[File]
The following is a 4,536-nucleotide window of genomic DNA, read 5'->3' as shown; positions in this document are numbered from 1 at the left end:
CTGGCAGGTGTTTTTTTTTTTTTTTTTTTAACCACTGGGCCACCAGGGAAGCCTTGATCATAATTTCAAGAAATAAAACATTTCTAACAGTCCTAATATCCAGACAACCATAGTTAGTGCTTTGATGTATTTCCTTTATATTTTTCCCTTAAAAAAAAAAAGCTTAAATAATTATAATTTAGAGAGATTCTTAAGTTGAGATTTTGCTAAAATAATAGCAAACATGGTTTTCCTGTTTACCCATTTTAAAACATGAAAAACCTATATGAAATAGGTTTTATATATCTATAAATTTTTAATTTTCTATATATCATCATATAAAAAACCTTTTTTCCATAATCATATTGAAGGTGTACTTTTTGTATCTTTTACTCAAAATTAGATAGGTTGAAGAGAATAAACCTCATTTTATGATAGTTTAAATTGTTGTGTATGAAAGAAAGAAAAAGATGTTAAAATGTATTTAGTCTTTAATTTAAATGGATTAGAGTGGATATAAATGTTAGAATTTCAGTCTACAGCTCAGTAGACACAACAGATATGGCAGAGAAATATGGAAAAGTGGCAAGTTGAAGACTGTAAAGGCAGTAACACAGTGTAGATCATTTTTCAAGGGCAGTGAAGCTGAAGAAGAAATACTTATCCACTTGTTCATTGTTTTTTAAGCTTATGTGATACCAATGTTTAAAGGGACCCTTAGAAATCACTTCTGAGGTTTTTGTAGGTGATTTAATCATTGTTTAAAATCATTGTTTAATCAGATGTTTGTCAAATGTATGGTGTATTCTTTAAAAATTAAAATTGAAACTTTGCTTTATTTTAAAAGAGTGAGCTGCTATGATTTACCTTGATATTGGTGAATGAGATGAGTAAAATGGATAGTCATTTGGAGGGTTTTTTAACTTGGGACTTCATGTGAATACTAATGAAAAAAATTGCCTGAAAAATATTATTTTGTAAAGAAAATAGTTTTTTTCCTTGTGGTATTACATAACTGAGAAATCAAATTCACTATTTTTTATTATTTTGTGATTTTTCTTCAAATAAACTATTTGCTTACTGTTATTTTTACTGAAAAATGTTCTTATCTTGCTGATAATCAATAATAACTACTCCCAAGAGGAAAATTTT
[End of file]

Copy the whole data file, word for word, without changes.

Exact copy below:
The following is a 4,536-nucleotide window of genomic DNA, read 5'->3' as shown; positions in this document are numbered from 1 at the left end:
CTGGCAGGTGTTTTTTTTTTTTTTTTTTTAACCACTGGGCCACCAGGGAAGCCTTGATCATAATTTCAAGAAATAAAACATTTCTAACAGTCCTAATATCCAGACAACCATAGTTAGTGCTTTGATGTATTTCCTTTATATTTTTCCCTTAAAAAAAAAAAGCTTAAATAATTATAATTTAGAGAGATTCTTAAGTTGAGATTTTGCTAAAATAATAGCAAACATGGTTTTCCTGTTTACCCATTTTAAAACATGAAAAACCTATATGAAATAGGTTTTATATATCTATAAATTTTTAATTTTCTATATATCATCATATAAAAAACCTTTTTTCCATAATCATATTGAAGGTGTACTTTTTGTATCTTTTACTCAAAATTAGATAGGTTGAAGAGAATAAACCTCATTTTATGATAGTTTAAATTGTTGTGTATGAAAGAAAGAAAAAGATGTTAAAATGTATTTAGTCTTTAATTTAAATGGATTAGAGTGGATATAAATGTTAGAATTTCAGTCTACAGCTCAGTAGACACAACAGATATGGCAGAGAAATATGGAAAAGTGGCAAGTTGAAGACTGTAAAGGCAGTAACACAGTGTAGATCATTTTTCAAGGGCAGTGAAGCTGAAGAAGAAATACTTATCCACTTGTTCATTGTTTTTTAAGCTTATGTGATACCAATGTTTAAAGGGACCCTTAGAAATCACTTCTGAGGTTTTTGTAGGTGATTTAATCATTGTTTAAAATCATTGTTTAATCAGATGTTTGTCAAATGTATGGTGTATTCTTTAAAAATTAAAATTGAAACTTTGCTTTATTTTAAAAGAGTGAGCTGCTATGATTTACCTTGATATTGGTGAATGAGATGAGTAAAATGGATAGTCATTTGGAGGGTTTTTTAACTTGGGACTTCATGTGAATACTAATGAAAAAAATTGCCTGAAAAATATTATTTTGTAAAGAAAATAGTTTTTTTCCTTGTGGTATTACATAACTGAGAAATCAAATTCACTATTTTTTATTATTTTGTGATTTTTCTTCAAATAAACTATTTGCTTACTGTTATTTTTACTGAAAAATGTTCTTATCTTGCTGATAATCAATAATAACTACTCCCAAGAGGAAAATTTT